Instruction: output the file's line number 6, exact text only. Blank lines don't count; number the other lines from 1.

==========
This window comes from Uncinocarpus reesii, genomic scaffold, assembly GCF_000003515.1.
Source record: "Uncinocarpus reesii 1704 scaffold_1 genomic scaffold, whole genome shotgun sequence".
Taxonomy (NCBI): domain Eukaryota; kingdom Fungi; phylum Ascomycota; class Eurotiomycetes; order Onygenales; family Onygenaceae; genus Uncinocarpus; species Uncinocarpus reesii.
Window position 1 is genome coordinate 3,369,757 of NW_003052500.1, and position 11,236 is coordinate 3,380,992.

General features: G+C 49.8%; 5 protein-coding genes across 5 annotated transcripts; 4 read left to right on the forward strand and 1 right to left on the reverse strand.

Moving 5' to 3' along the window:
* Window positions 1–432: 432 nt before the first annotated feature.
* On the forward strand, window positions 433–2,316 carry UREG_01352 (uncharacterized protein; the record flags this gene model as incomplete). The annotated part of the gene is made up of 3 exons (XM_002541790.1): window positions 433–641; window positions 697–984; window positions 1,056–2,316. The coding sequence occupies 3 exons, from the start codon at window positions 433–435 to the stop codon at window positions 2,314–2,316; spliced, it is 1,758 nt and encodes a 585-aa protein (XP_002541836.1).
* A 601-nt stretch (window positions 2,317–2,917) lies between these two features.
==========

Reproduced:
Moving 5' to 3' along the window: